While the adaptation and instrumentation of regular tools can provide a low-cost generic data curation solution, many projects will demand the use of tools designed from the start to support more sophisticated data curation activities. The development of general-purpose data curation frameworks that integrate core data curation functionalities into a large-scale data curation platform is a fundamental element for organizations that do large-scale data curation. Platforms such as Open Refine4 and Karma (Gil et al. 2011) provide examples of emerging data curation frameworks, with a focus on data transformation and integration. Differently from Extract Transform Load (ETL) frameworks, data curation platforms provide a better support for ad hoc, dynamic, manual, less frequent (long tail), and less scripted data transformations and integration. ETL pipelines can be seen as concentrating recurrent activities that become more formalized into a scripted process. General-purpose data curation platforms should target domain experts, trying to provide tools that are usable for people outside the computer science/information technology background.

Algorithmic Validation/Annotation

Another major direction for reducing the cost of data curation is related to the automation of data curation activities. Algorithms are becoming more intelligent with advances in machine learning and artificial intelligence. It is expected that machine intelligence will be able to validate, repair, and annotate data within seconds, which might take hours for humans to perform (Kong et al. 2011). In effect, humans will be involved as required, e.g. for defining curation rules, validating hard instances, or providing data for training algorithms (Hassan et al. 2012).

The simplest form of automation consists of scripting curation activities that are recurrent, creating specialized curation agents. This approach is used, for example, in Wikipedia (Wiki Bots) for article cleaning and detecting vandalism. Another automation process consists of providing an algorithmic approach for the validation or annotation of the data against reference standards (Data Curation Interview: Antony Williams 2014). This would contribute to a “likesonomy” where both humans and algorithms could provide further evidence in favour or against data (Data Curation Interview: Antony Williams 2014). These approaches provide a way to automate more recurrent parts of the curation tasks and can be implemented today in any curation pipeline (there are no major technological barriers). However, the construction of these algorithmic or reference bases has a high cost effort (in terms of time consumption and expertise), since they depend on an explicit formalization of the algorithm or the reference criteria (rules).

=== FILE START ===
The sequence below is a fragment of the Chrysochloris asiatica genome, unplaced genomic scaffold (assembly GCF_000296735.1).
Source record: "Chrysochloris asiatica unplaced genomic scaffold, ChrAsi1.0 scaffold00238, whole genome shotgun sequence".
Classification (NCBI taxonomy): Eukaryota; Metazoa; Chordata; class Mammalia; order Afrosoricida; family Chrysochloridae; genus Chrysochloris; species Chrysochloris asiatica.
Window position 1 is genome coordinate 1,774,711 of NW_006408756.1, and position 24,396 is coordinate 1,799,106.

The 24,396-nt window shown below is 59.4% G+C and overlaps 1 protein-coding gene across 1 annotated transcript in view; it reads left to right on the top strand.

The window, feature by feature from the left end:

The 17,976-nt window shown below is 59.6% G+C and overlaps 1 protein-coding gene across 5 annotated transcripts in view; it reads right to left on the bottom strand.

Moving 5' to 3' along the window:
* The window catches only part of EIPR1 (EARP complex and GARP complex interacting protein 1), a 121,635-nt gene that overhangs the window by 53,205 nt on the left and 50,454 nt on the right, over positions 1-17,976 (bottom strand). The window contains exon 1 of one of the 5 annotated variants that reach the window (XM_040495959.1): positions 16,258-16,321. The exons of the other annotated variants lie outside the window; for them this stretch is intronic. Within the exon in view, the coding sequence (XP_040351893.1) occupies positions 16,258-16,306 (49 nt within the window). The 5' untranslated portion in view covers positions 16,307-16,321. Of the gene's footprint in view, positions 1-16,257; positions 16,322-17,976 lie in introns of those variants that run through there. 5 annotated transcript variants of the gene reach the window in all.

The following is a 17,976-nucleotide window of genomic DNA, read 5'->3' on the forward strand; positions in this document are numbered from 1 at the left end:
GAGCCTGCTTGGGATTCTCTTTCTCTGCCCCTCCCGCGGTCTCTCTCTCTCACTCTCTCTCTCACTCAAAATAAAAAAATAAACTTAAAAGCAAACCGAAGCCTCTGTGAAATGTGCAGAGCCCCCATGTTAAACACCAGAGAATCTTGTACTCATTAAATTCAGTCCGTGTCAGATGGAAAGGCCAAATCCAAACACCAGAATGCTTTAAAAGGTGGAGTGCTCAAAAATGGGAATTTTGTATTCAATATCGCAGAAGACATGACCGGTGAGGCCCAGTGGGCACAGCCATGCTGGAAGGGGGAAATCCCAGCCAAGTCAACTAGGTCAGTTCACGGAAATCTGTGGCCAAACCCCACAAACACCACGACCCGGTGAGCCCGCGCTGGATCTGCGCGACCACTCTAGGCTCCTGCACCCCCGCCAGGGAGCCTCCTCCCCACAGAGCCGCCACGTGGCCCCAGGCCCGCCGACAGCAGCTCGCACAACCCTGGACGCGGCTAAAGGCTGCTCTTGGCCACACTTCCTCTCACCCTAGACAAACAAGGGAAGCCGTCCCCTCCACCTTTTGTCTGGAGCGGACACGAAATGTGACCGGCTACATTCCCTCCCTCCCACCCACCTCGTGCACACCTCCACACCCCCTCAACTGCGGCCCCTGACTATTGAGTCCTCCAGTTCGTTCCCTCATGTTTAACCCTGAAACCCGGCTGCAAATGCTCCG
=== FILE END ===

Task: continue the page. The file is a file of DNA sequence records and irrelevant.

Data Curation Automation

More sophisticated automation approaches that could alleviate the need for the explicit formalization of curation activities will play a fundamental role in reducing the cost of data curation. There is significant potential for the application of machine learning in the data curation field. Two research areas that can impact data curation automation are:
  • Curating by Demonstration (CbD)/Induction of Data Curation Workflows: Programming by example [or programming by demonstration (PbD)] (Cypher 1993; Flener and Schmid 2008; Lieberman 2001) is a set of end user development approaches in which user actions on concrete instances are generalized into a program. PbD can be used to allow distribution and amplification of the system development tasks by allowing users to become programmers. Despite being a traditional research area, and with research on PbD data integration (Tuchinda et al. 2007, 2011), PbD methods have not been extensively applied into data curation systems.

  • Evidence-based Measurement Models of Uncertainty over Data: The quantification and estimation of generic and domain-specific models of uncertainty from distributed and heterogeneous evidence bases can provide the basis for the decision on what should be delegated or validated by humans and what can be delegated to algorithmic approaches. IBM Watson is an example of a system that uses at its centre a statistical model to determine the probability of an answer being correct (Ferrucci et al. 2010). Uncertainty models can also be used to route tasks according to the level of expertise, minimizing the cost and maximizing the quality of data curation.

6.6.2.4 Human–Data Interaction

Interactivity and Ease of Curation Actions

Data interaction approaches that facilitate data transformation and access are fundamental for expanding the spectrum of data curators’ profiles. There are still major barriers for interacting with structured data and the process of querying, analysing, and modifying data inside databases is in most cases mediated by IT professionals or domain-specific applications. Supporting domain experts and casual users in querying, navigating, analysing, and transforming structured data is a fundamental functionality in data curation platforms.

According to Carole Goble “from a big data perspective, the challenges are around finding the slices, views or ways into the dataset that enables you to find the bits that need to be edited, changed” (Data Curation Interview: Carole Goble 2014). Therefore, appropriate summarization and visualization of data is important not only from the usage perspective but also from the maintenance perspective (Hey and Trefethen 2004). Specifically, for the collaborative methods of data cleaning, it is fundamental to enable the discovery of anomalies in both structured and unstructured data. Additionally, making data management activities more mobile and interactive is required as mobile devices overtake desktops. The following technologies provide direction towards better interaction: